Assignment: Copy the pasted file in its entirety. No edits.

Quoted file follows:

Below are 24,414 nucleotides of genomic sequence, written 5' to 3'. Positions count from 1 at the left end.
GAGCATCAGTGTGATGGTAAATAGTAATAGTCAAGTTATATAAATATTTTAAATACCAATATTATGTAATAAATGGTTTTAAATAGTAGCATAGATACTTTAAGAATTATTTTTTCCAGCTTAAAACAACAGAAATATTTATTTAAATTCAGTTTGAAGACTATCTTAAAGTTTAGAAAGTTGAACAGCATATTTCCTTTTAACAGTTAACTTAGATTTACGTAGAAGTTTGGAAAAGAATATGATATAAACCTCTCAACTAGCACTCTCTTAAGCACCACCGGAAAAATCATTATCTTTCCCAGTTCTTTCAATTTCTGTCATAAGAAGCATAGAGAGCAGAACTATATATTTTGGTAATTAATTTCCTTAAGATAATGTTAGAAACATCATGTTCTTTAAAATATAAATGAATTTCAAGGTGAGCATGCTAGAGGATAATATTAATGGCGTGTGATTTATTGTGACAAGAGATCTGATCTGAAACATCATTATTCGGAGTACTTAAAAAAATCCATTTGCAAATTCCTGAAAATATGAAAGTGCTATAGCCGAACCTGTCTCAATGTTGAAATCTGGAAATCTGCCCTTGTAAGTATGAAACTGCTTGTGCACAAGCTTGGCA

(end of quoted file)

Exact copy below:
Below are 24,414 nucleotides of genomic sequence, written 5' to 3'. Positions count from 1 at the left end.
GAGCATCAGTGTGATGGTAAATAGTAATAGTCAAGTTATATAAATATTTTAAATACCAATATTATGTAATAAATGGTTTTAAATAGTAGCATAGATACTTTAAGAATTATTTTTTCCAGCTTAAAACAACAGAAATATTTATTTAAATTCAGTTTGAAGACTATCTTAAAGTTTAGAAAGTTGAACAGCATATTTCCTTTTAACAGTTAACTTAGATTTACGTAGAAGTTTGGAAAAGAATATGATATAAACCTCTCAACTAGCACTCTCTTAAGCACCACCGGAAAAATCATTATCTTTCCCAGTTCTTTCAATTTCTGTCATAAGAAGCATAGAGAGCAGAACTATATATTTTGGTAATTAATTTCCTTAAGATAATGTTAGAAACATCATGTTCTTTAAAATATAAATGAATTTCAAGGTGAGCATGCTAGAGGATAATATTAATGGCGTGTGATTTATTGTGACAAGAGATCTGATCTGAAACATCATTATTCGGAGTACTTAAAAAAATCCATTTGCAAATTCCTGAAAATATGAAAGTGCTATAGCCGAACCTGTCTCAATGTTGAAATCTGGAAATCTGCCCTTGTAAGTATGAAACTGCTTGTGCACAAGCTTGGCA